MUSKOKA, ON-Members of the Elementary Teachers’ Federation of Ontario (EFTO) will launch rotating strikes unless the government starts to make changes at the bargaining table.

In an interview with theĀ MyMuskokaNow.comĀ newsroom, President of the Trillium Lakelands Elementary Teacher Local Karen Bratina said that if talks do not progress with the government by January 17th, then elementary schools will begin rotating strikes and a “full withdrawal of services.”

Before this happens, however, teachers will be taking steps to let the government know they are serious. “On January 13th, we will begin work to rule action,” said Bratina.

She said that what teachers will be doing is arriving at school no earlier than 30 minutes before school and leave no later than 15 minutes at the end of the day.

Bratina said that teachers will also not take part in extracurricular activities outside of education time and field trips will be cancelled.

Bratina said that the EFTO has been bargaining with the government for a while and that they are asking for assurance that the full-day kindergarten program will be maintained. “Education Minister Stephen Lecce in the media has said that he has no plans to make any changes, but at the bargaining table he will not commit to it,” said Bratina.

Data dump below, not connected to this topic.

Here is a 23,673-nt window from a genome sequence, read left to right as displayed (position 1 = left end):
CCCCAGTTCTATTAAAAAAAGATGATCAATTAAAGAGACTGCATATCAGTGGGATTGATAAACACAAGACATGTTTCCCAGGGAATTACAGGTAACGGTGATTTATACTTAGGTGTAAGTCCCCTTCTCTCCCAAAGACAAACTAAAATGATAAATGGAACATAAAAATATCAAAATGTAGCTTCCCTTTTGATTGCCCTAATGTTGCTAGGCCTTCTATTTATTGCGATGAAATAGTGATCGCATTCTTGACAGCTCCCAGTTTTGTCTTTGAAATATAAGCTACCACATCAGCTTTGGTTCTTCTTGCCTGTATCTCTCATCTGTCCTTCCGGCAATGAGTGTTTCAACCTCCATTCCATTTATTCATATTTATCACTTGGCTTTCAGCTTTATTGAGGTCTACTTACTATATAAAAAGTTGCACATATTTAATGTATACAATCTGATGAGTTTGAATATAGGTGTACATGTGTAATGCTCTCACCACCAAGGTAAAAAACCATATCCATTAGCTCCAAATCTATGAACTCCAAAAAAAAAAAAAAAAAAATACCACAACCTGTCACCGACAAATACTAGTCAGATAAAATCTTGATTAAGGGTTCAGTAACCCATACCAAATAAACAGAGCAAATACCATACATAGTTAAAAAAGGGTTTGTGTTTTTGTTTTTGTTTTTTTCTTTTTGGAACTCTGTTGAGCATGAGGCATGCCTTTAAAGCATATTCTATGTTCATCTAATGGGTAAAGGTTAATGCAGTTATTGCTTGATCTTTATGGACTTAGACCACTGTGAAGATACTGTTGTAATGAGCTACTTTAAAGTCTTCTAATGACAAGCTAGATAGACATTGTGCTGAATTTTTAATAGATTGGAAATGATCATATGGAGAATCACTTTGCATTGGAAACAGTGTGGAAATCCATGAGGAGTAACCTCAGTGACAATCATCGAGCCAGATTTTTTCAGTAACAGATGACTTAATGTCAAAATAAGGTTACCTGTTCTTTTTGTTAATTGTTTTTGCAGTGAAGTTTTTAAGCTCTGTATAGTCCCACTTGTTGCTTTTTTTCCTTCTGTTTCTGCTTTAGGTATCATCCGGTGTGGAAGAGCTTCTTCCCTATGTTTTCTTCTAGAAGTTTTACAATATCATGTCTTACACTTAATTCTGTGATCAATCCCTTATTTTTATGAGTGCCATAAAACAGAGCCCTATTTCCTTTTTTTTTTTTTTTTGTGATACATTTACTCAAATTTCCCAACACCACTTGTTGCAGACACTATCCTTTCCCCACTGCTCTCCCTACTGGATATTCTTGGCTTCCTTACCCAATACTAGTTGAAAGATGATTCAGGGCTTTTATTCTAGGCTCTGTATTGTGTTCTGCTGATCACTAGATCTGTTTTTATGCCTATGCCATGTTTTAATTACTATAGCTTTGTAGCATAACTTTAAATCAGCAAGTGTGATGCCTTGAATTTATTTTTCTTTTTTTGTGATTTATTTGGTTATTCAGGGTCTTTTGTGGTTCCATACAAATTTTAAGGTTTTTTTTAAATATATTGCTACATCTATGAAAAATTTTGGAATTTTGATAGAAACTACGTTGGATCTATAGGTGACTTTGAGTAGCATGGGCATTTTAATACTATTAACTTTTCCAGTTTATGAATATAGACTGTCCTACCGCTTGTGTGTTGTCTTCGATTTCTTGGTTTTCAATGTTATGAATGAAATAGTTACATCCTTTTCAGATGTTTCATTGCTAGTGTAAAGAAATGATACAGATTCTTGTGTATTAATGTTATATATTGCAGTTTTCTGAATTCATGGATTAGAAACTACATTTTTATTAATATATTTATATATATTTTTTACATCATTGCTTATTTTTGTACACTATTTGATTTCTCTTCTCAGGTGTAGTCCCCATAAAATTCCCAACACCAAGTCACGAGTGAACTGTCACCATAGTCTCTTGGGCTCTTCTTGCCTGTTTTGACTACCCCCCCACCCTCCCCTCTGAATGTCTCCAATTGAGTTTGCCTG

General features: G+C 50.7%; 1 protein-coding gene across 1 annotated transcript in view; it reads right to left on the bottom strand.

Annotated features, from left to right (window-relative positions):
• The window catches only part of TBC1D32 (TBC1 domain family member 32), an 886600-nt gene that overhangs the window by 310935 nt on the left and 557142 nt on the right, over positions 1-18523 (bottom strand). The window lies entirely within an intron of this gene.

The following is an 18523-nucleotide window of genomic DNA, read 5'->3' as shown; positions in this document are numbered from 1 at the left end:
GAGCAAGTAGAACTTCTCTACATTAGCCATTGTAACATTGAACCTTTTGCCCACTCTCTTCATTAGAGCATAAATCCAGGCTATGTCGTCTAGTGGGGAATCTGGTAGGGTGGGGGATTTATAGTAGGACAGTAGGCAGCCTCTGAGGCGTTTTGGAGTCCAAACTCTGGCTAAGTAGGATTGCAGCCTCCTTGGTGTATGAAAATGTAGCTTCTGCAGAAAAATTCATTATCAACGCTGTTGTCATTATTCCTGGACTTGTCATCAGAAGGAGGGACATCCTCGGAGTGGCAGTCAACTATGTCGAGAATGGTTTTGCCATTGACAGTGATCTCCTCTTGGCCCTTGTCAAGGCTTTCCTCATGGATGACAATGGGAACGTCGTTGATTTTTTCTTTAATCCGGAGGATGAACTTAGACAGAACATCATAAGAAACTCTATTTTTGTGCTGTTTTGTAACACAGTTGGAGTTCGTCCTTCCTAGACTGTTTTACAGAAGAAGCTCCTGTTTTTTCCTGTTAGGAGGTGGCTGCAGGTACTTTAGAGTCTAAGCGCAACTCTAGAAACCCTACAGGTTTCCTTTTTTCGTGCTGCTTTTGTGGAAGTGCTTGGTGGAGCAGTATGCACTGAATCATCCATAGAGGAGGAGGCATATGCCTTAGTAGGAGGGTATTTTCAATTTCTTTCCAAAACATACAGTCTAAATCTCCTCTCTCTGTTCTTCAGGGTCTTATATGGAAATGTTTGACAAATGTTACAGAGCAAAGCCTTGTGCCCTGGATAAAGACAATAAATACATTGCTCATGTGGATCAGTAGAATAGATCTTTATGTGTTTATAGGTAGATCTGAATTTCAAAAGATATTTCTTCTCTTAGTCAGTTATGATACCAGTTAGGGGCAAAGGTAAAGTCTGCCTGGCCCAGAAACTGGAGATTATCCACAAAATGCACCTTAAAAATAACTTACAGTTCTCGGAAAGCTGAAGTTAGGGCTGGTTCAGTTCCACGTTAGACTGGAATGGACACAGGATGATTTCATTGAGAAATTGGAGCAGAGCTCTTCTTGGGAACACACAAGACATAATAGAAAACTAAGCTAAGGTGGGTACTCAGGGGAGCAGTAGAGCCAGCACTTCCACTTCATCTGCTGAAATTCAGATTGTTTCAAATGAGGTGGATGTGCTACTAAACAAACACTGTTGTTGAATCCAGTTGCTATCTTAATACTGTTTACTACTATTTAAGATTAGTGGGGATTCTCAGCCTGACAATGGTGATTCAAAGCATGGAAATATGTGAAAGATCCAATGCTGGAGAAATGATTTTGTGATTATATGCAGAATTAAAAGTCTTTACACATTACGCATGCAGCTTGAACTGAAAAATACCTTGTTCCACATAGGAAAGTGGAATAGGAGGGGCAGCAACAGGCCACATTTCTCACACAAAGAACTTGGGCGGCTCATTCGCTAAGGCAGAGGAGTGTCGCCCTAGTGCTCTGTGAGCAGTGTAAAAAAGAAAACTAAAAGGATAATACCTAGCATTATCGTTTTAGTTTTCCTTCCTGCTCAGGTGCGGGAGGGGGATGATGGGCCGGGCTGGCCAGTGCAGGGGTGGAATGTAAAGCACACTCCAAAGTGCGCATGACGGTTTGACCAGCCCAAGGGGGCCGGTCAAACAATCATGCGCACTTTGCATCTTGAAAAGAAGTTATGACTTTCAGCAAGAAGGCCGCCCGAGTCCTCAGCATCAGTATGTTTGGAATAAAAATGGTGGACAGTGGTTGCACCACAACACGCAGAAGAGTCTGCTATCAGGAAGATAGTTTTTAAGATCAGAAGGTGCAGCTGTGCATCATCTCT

She said that the EFTO also wants to ensure there are more adults in the building to provide attention to all of the student’s needs, make sure that the students with special needs get the help they need, and address school-based violence in an effective way, “the students who are acting out need real resources.”

Bratina said that the government wants educators to find $150 million to self-fund their requests. “The government wants another $150 million cut to the public elementary education, so when we ask for something through the bargaining process, we have to pay for it by giving something else up.”

“They are trying to make education cheaper and we are trying to make it better and we are going to fight for it,” said Bratina.

The elementary teachers are also seeking higher wage increases than what the government is offering, “we are asking to be paid the cost of living,” said Bratina.